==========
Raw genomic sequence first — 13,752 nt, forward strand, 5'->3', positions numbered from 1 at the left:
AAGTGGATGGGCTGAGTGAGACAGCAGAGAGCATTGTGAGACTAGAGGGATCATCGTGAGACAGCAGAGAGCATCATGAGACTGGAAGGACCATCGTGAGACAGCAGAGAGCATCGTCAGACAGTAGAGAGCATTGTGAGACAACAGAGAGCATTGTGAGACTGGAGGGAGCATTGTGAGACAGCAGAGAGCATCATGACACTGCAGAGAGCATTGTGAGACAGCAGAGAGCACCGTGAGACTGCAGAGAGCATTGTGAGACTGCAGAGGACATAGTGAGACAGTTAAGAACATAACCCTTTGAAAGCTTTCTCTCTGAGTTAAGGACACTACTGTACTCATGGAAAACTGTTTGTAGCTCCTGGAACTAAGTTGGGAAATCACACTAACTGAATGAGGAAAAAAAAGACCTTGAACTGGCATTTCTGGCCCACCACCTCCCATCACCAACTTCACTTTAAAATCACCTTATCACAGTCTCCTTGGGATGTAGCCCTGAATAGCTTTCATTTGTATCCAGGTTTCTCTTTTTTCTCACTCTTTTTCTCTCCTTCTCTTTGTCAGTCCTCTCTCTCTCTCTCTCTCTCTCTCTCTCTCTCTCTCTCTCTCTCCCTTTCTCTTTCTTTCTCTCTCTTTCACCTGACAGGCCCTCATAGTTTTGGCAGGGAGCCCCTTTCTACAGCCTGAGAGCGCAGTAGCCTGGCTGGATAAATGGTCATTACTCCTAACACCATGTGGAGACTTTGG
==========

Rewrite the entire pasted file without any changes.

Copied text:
Raw genomic sequence first — 13,752 nt, forward strand, 5'->3', positions numbered from 1 at the left:
AAGTGGATGGGCTGAGTGAGACAGCAGAGAGCATTGTGAGACTAGAGGGATCATCGTGAGACAGCAGAGAGCATCATGAGACTGGAAGGACCATCGTGAGACAGCAGAGAGCATCGTCAGACAGTAGAGAGCATTGTGAGACAACAGAGAGCATTGTGAGACTGGAGGGAGCATTGTGAGACAGCAGAGAGCATCATGACACTGCAGAGAGCATTGTGAGACAGCAGAGAGCACCGTGAGACTGCAGAGAGCATTGTGAGACTGCAGAGGACATAGTGAGACAGTTAAGAACATAACCCTTTGAAAGCTTTCTCTCTGAGTTAAGGACACTACTGTACTCATGGAAAACTGTTTGTAGCTCCTGGAACTAAGTTGGGAAATCACACTAACTGAATGAGGAAAAAAAAGACCTTGAACTGGCATTTCTGGCCCACCACCTCCCATCACCAACTTCACTTTAAAATCACCTTATCACAGTCTCCTTGGGATGTAGCCCTGAATAGCTTTCATTTGTATCCAGGTTTCTCTTTTTTCTCACTCTTTTTCTCTCCTTCTCTTTGTCAGTCCTCTCTCTCTCTCTCTCTCTCTCTCTCTCTCTCTCTCTCTCTCTCCCTTTCTCTTTCTTTCTCTCTCTTTCACCTGACAGGCCCTCATAGTTTTGGCAGGGAGCCCCTTTCTACAGCCTGAGAGCGCAGTAGCCTGGCTGGATAAATGGTCATTACTCCTAACACCATGTGGAGACTTTGG